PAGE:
When relations between Prince Jayawikarta and the Dutch deteriorated, Jayawikarta's soldiers attacked the Dutch fortress. Prince Jayakarta's army and the English were defeated by the Dutch, in part owing to the timely arrival of Jan Pieterszoon Coen (J.P. Coen). The Dutch burned the English fort, and forced the English to retreat on their ships. The victory consolidated Dutch power and in 1619 they renamed the city "Batavia.

The former Stadhuis of Batavia, the seat of Governor General of VOC. The building now serves as Jakarta History Museum, Jakarta Old Town area.

Commercial opportunities in the capital of the Dutch colony attracted Indonesian and especially Chinese immigrants. This sudden population increase created burdens on the city. Tensions grew as the colonial government tried to restrict Chinese migration through deportations. On 9 October 1740, 5,000 Chinese were massacred by the Dutch and the following year, Chinese inhabitants were moved to Glodok outside the city walls. The city began to move further south as epidemics in 1835 and 1870 encouraged more people to move far south of the port. By 1930 Batavia had more than 500,000 inhabitants, including 37,067 Europeans.

During the World War II, the city was renamed from Batavia to "Jakarta" (short form of Jayakarta) by the Indonesian nationalists after conquering the city from the Dutch in 1942 with the help of the Japanese forces.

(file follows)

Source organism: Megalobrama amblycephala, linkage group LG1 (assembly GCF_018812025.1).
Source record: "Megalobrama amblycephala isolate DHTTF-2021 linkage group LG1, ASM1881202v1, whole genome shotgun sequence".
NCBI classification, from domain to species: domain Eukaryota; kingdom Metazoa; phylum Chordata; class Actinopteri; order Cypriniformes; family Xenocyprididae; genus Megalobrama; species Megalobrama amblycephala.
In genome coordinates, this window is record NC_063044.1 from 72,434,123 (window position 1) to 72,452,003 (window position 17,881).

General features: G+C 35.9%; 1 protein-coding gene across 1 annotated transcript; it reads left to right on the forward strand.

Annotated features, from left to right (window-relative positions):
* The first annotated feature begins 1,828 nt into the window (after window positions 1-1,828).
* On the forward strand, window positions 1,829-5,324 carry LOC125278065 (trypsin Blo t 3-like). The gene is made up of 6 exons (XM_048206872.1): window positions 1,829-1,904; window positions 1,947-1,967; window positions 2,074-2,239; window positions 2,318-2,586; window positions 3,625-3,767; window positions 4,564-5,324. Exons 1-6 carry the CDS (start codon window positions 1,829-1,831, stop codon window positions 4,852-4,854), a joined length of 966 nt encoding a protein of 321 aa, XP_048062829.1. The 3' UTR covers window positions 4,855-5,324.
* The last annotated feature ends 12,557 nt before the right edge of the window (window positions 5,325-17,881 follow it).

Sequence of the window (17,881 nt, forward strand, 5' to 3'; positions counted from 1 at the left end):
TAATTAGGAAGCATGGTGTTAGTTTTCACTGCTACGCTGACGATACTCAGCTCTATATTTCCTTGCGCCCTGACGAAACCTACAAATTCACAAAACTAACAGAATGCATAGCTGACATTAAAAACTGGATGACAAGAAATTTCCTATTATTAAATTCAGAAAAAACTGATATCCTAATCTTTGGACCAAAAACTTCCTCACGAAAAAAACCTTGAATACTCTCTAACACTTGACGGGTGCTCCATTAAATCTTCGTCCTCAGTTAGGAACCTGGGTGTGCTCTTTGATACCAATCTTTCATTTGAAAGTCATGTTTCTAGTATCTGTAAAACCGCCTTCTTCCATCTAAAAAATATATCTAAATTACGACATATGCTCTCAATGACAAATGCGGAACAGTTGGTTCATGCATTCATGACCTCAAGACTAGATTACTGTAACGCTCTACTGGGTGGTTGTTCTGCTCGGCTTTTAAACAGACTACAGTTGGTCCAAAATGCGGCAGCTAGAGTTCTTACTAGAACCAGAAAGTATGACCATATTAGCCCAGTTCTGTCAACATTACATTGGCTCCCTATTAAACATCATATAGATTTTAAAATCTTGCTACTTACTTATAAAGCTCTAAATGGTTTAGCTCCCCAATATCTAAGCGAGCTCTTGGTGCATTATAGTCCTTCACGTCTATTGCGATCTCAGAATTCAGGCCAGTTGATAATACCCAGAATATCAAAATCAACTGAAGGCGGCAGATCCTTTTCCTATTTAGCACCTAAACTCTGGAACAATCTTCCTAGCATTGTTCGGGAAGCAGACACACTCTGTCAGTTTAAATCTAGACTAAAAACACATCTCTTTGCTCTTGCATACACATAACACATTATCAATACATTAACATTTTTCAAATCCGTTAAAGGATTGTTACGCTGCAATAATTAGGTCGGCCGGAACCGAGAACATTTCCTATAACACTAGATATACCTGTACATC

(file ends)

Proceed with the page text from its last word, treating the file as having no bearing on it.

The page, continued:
This rich history is the setting for our visit to Kota and Glodok.

The cobblestone square of Taman Fatahillah and a few surrounding streets are pedestrian only, which gives a much needed respite from Jakartan traffic. The square is lined with old colonial buildings, some are crumbling away while a few, like the Stadhuis (once the townhall and now a museum) retains former glory. One of the main activities on the square is bike rental; you can rent a classic bike in all the colours of the rainbow and it even comes with a matching safari helmet. Young Indonesians seem to enjoy a ride around the square, without worrying about being bulldozed by a car.

We wandered around the streets looking at the depilated buildings and life in general. The colourful food stalls were ever present, selling bakso or young coconuts with a straw. All the old buildings gave a fascinating peek into the past and we enjoyed photographing them. Unfortunately many of the historical building have already rotted, crumpled or have been bulldozed away. Apparently there is a plan to regenerate the area, but so far only a couple of buildings have been restored. One of the reasons this project is dragging out, is the fact that Kota is very prone to flooding – much of Jakarta has actually been build in a swamp and is currently sinking with up to 10 centimetres per year! It’s a shame that not more is done to save Kota as the area is definitely worth preserving for the future.